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Can I ask my employer to mandate COVID-19 vaccinations? Ask HR

Can I ask my employer to mandate COVID-19 vaccinations? Ask HR

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Can I ask my employer to mandate COVID-19 vaccinations? Ask HR

Johnny C. Taylor Jr.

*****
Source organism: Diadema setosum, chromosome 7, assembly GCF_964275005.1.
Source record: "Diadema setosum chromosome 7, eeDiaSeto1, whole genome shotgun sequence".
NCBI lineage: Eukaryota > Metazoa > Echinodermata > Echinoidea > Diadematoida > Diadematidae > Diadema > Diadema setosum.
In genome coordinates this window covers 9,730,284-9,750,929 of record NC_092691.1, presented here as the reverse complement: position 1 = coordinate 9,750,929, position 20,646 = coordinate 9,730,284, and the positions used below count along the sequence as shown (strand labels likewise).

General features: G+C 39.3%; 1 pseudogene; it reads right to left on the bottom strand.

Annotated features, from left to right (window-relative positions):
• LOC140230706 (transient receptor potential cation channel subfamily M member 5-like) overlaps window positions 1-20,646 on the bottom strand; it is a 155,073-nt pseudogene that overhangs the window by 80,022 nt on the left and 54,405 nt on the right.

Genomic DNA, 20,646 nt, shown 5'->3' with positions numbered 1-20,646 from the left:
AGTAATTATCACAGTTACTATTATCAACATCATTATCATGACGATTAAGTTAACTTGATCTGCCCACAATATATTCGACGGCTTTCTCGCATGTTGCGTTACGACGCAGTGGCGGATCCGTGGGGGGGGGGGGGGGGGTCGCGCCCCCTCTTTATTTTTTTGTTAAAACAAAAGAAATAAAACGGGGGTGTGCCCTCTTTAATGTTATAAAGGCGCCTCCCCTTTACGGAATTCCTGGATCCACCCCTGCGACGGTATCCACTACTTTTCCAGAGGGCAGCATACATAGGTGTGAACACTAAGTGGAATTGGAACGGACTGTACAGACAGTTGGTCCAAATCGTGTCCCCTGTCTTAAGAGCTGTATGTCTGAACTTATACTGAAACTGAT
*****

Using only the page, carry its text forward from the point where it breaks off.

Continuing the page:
|  Special to USA TODAYJohnny C. Taylor Jr., a human resources expert, is tackling your questions as part of a series for USA TODAY. Taylor is president and CEO of the Society for Human Resource Management, the world’s largest HR professional society.The questions are submitted by readers, and Taylor’s answers below have been edited for length and clarity.Have a question? Do you have an HR or work-related question you’d like me to answer? Submit it here.Question: I work in a warehouse where COVID-19 vaccination is recommended, but not required. Several of my co-workers are not vaccinated. My company has taken measures to comply with Centers for Disease Control and Prevention guidance on workplace safety. However, I work in fairly close proximity to others, so 6-foot spacing isn’t always observed. Can I request my employer mandate vaccination, demand hazard pay, or additional coverage if I contract coronavirus? – RobertJohnny C. Taylor Jr.: The pandemic has drastically changed how we live and how companies do business. Your concerns are shared by many people in the workplace. Let’s first look at some considerations you will want to keep in mind before requesting your employer take action.Virtually every employer is faced with the potential spread of COVID-19 in the workplace, but hazard pay is usually something offered only to first responders and health care workers.While other industries have not embraced this practice, they have put in place measures to help minimize the potential spread of COVID-19. Some of these practices include screening for symptoms or exposure, regularly cleaning common areas, sanitation stations placed throughout the worksite, signage reminding staff how to prevent the spread of germs, social distancing, limited seating in meeting and break rooms and walkways marked as one-way to reduce face-to-face traffic.Now let’s talk about your desire to have your employer mandate vaccines. Several months ago, almost no company was prepared to mandate vaccinations as a term and condition of employment, especially since the vaccines were approved by the Food and Drug Administration via emergency use authorization. The tide has turned recently, though, as we face the fourth COVID-19 wave and the delta variant, many businesses have or are considering vaccine mandates. From the White House to Wall Street, employers are strongly encouraging and even willing to mandate vaccinations. And with the recent full authorization of the Pfizer vaccine – and the others likely to follow – there is an even stronger case for vaccine mandates.I would encourage you to share your concerns and recommendations with your HR Department as they are very much listening to their employees to better understand how much support they will have from people like you.Certainly, if you are concerned with sharing a workspace with unvaccinated co-workers, there are a few steps you can take to help protect yourself:• Get vaccinated.• Wear a mask and/or a face shield at work.• Whenever possible, maintain a safe distance from co-workers.• Stay home if you’re not feeling well.Pets at work: Should I welcome my employees’ furry friends into the office? Ask HRDepression: Should I disclose my struggles during a job interview? Ask HRAt this point, if you still have concerns about workplace safety, speak with your supervisor or Human Resources. Ask for guidance on how best to safely perform your job and remain diligent in practicing good habits in and outside of work.Your combined efforts can go a long way towards maintaining the safe work environment everyone deserves. You can also ask your Human Resources department about their paid leave policy or other benefits that may be available if you are impacted by COVID-19.Be well!COVID-19 and work: 3 lasting changes employees could see at the officeHere are three big changes employees can expect as they go back to work after the COVID-19 pandemic.Staff Video, USA TODAYQ: I accepted a promotion, but the new position is very stressful and requires long hours. I was led to believe I would not be working the night shift but even that is all about to change. All I can think about is getting demoted and going back to my old job. Should I speak with my manager or HR? – DamonTaylor: It is disheartening that your promotion hasn’t turned out as you expected. Starting a new position can always present a new set of challenges. As you seek to improve your work situation, it is important to be open to your options and think them through clearly.Before going to your Human Resources Department, I would start by having an open and honest conversation with your manager. Be ready to share specific examples of the sources of stress in your work. Also, clarify with your manager, if working the night shift will be an ongoing responsibility at your new position. Perhaps this is just a temporary shift change due to business demands.Instead of immediately asking for a demotion and going back to your previous position, ask for guidance and further perspective from your manager. There is always a significant learning curve when starting a new position. Your manager may have some useful insight or tools that can help alleviate some of the stress.After your initial meeting with your manager, take some time to apply the guidance you received before throwing in the towel. If you continue to find the work too stressful and not aligned with your interests or desired work schedule, then circle back to your manager.At that point, ask if your previous position is still available and moving back into the position is an option. If the position is unavailable or your manager is not open to putting you back into that position, then you should explore with the HR professional any vacant roles for which you’d be qualified.However, it’s also important to understand that your employer isn’t obligated to offer you your old job back or place you in a different position within the organization. You may need to apply internally for other positions and go through the interview process. If your old position is no longer available and there aren’t any current positions available that meet your interests, you should ask your employer to consider offering you some type of transition or severance pay to help you land on your feet. While they aren’t obligated to help you, employers are increasingly willing to help out if you’ve been a good employee over the years.I understand this is not an easy situation but don’t rush your decision. Instead, take time to carefully weigh your options. Continue to have ongoing discussions with your manager and allow yourself time to adjust to your new position before deciding your next step. Best of luck to you!